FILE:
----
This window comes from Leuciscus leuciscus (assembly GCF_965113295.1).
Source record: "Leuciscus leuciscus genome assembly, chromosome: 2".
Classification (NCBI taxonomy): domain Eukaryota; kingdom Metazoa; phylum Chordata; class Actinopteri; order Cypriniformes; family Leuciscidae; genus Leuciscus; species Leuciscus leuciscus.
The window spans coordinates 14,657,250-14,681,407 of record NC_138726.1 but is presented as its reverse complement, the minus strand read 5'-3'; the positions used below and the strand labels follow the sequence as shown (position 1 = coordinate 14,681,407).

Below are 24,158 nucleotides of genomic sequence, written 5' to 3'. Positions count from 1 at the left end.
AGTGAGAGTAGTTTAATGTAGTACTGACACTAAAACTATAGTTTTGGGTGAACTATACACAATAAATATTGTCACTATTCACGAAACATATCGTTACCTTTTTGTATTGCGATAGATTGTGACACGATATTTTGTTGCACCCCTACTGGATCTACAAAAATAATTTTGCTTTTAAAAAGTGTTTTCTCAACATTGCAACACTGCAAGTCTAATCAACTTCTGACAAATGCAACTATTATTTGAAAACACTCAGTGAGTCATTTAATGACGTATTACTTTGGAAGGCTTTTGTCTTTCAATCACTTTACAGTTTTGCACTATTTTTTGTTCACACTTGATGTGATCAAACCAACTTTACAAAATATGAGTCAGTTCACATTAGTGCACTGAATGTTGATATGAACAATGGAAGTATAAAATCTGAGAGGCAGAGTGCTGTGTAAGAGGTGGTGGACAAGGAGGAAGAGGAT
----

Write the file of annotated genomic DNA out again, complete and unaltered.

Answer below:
This window comes from Leuciscus leuciscus (assembly GCF_965113295.1).
Source record: "Leuciscus leuciscus genome assembly, chromosome: 2".
Classification (NCBI taxonomy): domain Eukaryota; kingdom Metazoa; phylum Chordata; class Actinopteri; order Cypriniformes; family Leuciscidae; genus Leuciscus; species Leuciscus leuciscus.
The window spans coordinates 14,657,250-14,681,407 of record NC_138726.1 but is presented as its reverse complement, the minus strand read 5'-3'; the positions used below and the strand labels follow the sequence as shown (position 1 = coordinate 14,681,407).

Below are 24,158 nucleotides of genomic sequence, written 5' to 3'. Positions count from 1 at the left end.
AGTGAGAGTAGTTTAATGTAGTACTGACACTAAAACTATAGTTTTGGGTGAACTATACACAATAAATATTGTCACTATTCACGAAACATATCGTTACCTTTTTGTATTGCGATAGATTGTGACACGATATTTTGTTGCACCCCTACTGGATCTACAAAAATAATTTTGCTTTTAAAAAGTGTTTTCTCAACATTGCAACACTGCAAGTCTAATCAACTTCTGACAAATGCAACTATTATTTGAAAACACTCAGTGAGTCATTTAATGACGTATTACTTTGGAAGGCTTTTGTCTTTCAATCACTTTACAGTTTTGCACTATTTTTTGTTCACACTTGATGTGATCAAACCAACTTTACAAAATATGAGTCAGTTCACATTAGTGCACTGAATGTTGATATGAACAATGGAAGTATAAAATCTGAGAGGCAGAGTGCTGTGTAAGAGGTGGTGGACAAGGAGGAAGAGGAT